http://enewscourier.com/local/x611955091/UPDATE-Local-doctor-charged-with-aiding-teen-murder-suspect-flee

Hammad Memon’s parents charged with hindering prosecution following his arrest in Dallas

Published: Sunday, April 15, 2012, 7:30 AM
By Brian Lawson, The Huntsville Times

Hamad Memon, HSV school murderer

The parents of Hammad Memon were both arrested Friday, following their son’s apparent efforts to flee a murder trial for the shooting of a classmate at Discovery Middle School in Madison.

Hammad Memon’s father, Dr. Iqbal Memon was arrested by the Madison Police Department late Friday and charged with hindering prosecution after police found his son had left Alabama ahead of the June 18 murder trial.
Dr. Memon, a pediatrician in Athens, was booked into the Madison County Jail late Friday night. His bond was set at $15,000.

Hammad Memon had been allowed to live at home in Madison pending the murder trial. But police found that Hammad Memon, his mother and six-year-old sister had left Alabama sometime between Wednesday and Thursday.

They were captured by police in Dallas on Friday. Their departure came after Memon, who holds citizenship in Pakistan, received a package authorities suspect contained a passport from the Pakistan Embassy.

His mother, Safia Memon, remained in the Dallas County jail as of late Saturday, according to jail records. She also faces charges of hindering prosecution and a $15,000 bond.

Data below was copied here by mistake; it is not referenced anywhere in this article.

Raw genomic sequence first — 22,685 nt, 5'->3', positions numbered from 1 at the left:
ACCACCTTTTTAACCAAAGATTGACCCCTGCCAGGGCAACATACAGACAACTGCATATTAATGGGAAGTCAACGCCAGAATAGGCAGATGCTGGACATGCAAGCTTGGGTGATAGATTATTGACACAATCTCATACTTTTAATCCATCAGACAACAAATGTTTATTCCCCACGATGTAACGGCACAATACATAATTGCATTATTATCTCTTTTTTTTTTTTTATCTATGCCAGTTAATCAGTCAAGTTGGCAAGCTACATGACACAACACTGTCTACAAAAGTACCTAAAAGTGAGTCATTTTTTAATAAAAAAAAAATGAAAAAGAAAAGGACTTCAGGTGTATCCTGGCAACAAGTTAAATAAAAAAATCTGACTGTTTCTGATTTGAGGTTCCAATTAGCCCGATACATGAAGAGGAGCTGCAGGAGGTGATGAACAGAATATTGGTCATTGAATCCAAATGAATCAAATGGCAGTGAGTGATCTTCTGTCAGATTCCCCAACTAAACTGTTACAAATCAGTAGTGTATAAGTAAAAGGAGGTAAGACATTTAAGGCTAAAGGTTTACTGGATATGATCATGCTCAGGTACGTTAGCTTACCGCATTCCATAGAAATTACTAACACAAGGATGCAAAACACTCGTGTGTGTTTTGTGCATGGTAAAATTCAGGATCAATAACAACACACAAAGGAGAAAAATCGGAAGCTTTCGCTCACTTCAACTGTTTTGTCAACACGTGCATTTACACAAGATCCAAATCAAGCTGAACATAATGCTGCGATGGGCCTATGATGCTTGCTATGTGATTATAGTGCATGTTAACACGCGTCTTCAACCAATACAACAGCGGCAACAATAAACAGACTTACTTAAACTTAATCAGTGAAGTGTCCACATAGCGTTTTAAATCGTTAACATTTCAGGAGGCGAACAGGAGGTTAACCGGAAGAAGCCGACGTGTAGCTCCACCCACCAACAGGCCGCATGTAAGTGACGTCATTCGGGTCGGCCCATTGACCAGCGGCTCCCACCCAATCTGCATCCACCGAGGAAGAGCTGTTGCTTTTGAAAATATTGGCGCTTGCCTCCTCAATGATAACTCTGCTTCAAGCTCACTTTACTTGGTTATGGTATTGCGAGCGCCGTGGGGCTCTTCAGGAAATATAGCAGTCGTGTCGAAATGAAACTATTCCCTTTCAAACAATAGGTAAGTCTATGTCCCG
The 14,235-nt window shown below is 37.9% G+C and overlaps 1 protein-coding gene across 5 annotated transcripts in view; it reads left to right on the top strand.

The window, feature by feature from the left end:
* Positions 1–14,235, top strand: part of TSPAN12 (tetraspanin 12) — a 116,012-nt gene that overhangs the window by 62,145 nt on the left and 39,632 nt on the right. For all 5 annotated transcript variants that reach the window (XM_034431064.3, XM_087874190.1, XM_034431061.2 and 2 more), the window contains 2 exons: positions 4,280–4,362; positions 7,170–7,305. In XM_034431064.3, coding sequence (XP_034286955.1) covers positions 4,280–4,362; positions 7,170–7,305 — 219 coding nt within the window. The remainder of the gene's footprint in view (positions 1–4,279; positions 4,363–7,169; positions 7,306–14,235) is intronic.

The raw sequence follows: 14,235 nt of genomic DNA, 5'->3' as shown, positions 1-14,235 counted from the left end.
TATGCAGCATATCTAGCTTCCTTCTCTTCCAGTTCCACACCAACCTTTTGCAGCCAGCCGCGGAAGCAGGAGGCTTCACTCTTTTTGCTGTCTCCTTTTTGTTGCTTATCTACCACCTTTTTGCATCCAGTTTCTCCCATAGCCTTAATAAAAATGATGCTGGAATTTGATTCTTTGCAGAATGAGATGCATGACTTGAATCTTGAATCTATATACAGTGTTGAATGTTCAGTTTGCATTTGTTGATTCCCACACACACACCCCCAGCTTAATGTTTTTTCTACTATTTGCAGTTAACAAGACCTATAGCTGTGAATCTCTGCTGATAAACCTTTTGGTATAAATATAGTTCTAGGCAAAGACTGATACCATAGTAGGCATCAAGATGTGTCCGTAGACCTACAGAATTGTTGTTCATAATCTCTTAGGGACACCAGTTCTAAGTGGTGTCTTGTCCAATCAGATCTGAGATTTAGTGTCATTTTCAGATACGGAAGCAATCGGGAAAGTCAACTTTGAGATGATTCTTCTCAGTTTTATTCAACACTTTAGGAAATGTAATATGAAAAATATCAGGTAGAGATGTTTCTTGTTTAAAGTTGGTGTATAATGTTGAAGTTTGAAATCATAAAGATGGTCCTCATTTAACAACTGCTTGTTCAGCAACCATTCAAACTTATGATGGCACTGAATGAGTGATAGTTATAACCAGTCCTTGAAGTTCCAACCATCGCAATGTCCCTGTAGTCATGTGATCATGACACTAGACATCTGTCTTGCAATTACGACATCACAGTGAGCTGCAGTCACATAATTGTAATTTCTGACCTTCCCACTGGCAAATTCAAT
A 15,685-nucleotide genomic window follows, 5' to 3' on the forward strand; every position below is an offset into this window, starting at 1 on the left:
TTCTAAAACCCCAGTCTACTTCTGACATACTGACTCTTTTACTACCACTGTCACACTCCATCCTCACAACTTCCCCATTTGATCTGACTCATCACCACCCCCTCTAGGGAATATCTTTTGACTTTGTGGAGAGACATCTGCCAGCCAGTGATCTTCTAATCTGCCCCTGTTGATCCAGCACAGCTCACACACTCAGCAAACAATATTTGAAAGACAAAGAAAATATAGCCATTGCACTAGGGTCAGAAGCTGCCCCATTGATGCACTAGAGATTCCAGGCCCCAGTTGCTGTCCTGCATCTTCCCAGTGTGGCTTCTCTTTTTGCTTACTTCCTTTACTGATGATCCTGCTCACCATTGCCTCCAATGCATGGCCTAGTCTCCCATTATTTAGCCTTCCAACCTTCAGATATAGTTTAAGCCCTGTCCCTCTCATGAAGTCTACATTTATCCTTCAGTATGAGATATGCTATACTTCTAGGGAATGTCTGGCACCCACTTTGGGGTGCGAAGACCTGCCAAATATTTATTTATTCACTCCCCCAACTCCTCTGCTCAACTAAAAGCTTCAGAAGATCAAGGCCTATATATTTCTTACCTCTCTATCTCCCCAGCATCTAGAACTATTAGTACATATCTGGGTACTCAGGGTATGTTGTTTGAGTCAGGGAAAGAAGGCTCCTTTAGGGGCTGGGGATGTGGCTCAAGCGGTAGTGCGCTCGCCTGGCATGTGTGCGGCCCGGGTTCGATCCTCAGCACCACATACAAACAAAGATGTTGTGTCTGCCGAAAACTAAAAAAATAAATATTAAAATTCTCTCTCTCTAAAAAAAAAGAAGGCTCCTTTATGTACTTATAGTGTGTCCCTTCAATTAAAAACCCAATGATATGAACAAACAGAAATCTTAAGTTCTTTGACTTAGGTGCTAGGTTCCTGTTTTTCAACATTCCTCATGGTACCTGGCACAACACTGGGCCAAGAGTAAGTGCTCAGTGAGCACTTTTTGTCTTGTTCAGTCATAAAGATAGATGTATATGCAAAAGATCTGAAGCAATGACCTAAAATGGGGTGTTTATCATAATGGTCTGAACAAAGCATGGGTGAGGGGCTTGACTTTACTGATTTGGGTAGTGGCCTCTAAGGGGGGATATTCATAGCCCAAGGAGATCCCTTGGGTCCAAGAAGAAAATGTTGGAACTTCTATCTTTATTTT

Bruce Gardner, Memon’s attorney, said he hasn’t seen the evidence concerning any details of the alleged flight, but he can understand how a parent might react.

Safia Memon booking Dallas County TX jail

Safia Memon booking information from Dallas County, Texas, Jail website

“It’s extremely rare, but I certainly have to say that I understand the motivation behind it, particularly on the part of the mother,” Gardner said. “I mean we’re looking at a very tough prison sentence for Hammad. I’m sure the prospect of seeing her son go into an Alabama state prison and realizing it’s quite likely the last time he ever sees the light of day, generates something like this.

“It was a bad, bad situation, now it’s awful.”

Memon is charged with shooting 14-year-old classmate Todd Brown in the back of the head during a class change at Discovery Middle School in Madison. The shooting happened two years ago.